Whey formula may help prevent infants developing allergies

Discussion in 'Fibromyalgia Main Forum' started by tansy, Sep 29, 2005.

  1. tansy

    tansy New Member

    Hydrolyzed Whey Formula Protects Babies From Allergies

    A review of studies indicates that hydrolyzed casein or whey formulas, used when breast milk is inadequately produced, may help prevent at-risk infants from developing allergies.

    Treat and Prevent Food Allergies

    Food allergies seem to be on the rise among young children and infants, especially in developed countries. Many children outgrow food allergies, but those who do not often have severe, even life-threatening, reactions.

    Hydrolysate formulas were developed as an alternative to formulas with intact milk or soy proteins, in order to treat infants with food allergies to those substances. They are now also used to prevent allergic disease in high-risk infants.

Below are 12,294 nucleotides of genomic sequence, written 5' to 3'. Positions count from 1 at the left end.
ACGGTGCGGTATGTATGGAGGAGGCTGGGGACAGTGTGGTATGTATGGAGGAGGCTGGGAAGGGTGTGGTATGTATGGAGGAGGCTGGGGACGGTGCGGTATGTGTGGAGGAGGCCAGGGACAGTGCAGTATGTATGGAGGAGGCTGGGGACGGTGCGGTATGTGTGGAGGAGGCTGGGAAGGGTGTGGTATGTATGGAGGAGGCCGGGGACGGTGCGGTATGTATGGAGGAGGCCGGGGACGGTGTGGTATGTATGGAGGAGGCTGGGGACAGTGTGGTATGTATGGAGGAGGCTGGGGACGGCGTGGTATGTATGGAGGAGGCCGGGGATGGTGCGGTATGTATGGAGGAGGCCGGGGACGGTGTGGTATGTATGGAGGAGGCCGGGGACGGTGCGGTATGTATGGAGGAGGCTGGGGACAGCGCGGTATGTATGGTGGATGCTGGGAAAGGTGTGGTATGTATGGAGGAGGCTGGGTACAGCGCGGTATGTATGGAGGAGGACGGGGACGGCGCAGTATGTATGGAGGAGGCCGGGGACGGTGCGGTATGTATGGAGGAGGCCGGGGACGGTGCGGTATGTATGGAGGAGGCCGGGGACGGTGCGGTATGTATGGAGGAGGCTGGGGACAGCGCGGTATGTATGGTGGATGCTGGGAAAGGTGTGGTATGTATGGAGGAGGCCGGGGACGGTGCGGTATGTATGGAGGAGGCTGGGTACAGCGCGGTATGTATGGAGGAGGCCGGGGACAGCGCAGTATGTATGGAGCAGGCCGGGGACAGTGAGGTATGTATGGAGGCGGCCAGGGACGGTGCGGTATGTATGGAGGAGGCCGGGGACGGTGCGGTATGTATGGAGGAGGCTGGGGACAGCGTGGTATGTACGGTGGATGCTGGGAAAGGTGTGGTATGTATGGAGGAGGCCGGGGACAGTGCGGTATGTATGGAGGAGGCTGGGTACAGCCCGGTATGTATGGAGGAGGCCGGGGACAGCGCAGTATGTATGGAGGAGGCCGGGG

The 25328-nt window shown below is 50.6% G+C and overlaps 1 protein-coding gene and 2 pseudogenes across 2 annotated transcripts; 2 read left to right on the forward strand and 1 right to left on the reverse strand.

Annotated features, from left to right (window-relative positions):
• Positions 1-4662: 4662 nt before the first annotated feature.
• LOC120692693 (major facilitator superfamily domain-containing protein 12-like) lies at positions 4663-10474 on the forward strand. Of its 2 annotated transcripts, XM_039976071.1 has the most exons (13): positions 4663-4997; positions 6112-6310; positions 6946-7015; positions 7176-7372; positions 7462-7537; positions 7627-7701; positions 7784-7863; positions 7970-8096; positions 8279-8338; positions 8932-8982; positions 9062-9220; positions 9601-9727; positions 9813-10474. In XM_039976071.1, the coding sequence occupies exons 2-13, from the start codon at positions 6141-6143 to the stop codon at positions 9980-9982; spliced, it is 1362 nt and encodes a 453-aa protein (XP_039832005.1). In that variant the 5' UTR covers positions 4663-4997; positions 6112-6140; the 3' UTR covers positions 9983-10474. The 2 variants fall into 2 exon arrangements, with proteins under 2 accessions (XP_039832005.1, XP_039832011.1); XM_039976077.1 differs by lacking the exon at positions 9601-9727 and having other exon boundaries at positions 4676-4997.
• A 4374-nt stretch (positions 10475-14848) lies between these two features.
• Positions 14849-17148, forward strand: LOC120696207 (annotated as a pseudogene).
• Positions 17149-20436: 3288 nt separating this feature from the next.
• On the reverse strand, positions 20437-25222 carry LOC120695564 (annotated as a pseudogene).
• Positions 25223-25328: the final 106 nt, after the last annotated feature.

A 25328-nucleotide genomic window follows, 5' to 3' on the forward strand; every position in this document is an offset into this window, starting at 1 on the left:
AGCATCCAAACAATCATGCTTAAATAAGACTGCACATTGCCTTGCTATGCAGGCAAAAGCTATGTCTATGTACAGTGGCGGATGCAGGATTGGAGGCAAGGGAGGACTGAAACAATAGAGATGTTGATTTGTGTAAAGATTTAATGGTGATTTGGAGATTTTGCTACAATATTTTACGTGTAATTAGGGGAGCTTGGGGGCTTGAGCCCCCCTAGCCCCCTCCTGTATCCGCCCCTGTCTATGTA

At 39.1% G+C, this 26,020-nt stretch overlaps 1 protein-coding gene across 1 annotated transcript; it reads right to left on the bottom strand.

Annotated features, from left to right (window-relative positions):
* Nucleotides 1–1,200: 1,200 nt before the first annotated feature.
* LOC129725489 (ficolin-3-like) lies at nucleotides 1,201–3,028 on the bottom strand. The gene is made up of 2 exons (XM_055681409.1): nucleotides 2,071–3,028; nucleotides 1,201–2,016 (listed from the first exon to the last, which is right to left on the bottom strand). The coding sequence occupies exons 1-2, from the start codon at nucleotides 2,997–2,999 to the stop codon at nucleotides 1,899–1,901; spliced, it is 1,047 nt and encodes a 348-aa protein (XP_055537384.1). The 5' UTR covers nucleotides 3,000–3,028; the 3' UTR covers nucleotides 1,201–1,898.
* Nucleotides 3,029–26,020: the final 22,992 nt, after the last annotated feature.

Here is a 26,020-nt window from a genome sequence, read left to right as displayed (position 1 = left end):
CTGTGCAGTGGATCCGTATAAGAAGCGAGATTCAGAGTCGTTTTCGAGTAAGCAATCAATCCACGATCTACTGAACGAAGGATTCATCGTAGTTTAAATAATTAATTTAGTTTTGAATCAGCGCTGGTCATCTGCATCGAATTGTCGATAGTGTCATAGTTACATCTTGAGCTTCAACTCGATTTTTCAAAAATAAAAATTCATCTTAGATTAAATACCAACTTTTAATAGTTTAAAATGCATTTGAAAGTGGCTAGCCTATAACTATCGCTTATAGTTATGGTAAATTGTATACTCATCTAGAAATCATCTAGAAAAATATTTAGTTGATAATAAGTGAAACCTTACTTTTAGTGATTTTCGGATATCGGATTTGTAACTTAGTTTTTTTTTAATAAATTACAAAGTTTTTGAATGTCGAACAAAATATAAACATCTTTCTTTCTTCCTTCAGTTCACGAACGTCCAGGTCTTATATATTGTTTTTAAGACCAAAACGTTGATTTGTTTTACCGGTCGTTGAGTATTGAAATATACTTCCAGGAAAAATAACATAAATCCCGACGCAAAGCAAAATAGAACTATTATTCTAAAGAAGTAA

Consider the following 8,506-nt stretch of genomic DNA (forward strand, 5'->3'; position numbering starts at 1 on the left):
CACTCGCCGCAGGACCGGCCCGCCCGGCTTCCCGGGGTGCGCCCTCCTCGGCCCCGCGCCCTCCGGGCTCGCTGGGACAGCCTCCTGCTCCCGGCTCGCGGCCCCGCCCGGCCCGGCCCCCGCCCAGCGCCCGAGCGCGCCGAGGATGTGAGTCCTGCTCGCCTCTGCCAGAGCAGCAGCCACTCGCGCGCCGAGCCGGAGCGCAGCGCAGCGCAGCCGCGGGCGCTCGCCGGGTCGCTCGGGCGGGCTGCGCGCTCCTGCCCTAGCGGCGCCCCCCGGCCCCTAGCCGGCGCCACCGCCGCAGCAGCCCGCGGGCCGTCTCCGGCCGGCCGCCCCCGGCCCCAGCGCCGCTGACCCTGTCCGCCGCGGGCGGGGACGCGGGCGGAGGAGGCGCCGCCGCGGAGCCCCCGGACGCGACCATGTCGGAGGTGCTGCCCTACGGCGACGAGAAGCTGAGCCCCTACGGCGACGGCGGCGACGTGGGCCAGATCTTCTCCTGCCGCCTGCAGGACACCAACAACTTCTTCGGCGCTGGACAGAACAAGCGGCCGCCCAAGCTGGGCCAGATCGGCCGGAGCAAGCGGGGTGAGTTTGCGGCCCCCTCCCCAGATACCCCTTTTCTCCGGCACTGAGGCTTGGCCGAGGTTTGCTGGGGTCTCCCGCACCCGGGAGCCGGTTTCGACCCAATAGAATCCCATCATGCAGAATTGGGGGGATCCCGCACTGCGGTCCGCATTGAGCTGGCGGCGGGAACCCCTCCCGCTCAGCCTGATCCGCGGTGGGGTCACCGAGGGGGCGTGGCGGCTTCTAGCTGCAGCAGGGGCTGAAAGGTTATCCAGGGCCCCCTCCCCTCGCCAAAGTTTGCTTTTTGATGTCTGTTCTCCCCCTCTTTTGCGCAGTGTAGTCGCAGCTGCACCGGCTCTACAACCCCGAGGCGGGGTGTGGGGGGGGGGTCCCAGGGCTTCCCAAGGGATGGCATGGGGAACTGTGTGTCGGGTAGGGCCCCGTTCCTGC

Comparison with Cow's Milk and Soy

    For the review, researchers examined more than 20 studies comparing hydrolyzed formulas to breastfeeding, cow's milk, soy-based formulas, or some combination of these products. In most cases, high-risk infants who consumed extensively hydrolyzed casein formulas or partially hydrolyzed whey formulas had a lower rate of food allergy for up to five years after birth than did those fed cow's milk-based formulas.

    In addition, none of the studies found an increased risk of allergy among infants fed any type of hydrolyzed formula.

    Partially hydrolyzed whey formulas tend to be cheaper than casein-based formulas, and also have a taste closer to that of cow milk formula.

    Breast Milk Still Best

    Children with allergies could, however, potentially still react to partially hydrolyzed formulas, and families with a history of allergy should, first and foremost, consider breastfeeding infants for the first 12 months after birth if it is at all possible.

    Archives of Pediatric & Adolescent Medicine September 2005; 159 (9): 810-816

    MSNBC September 13, 2005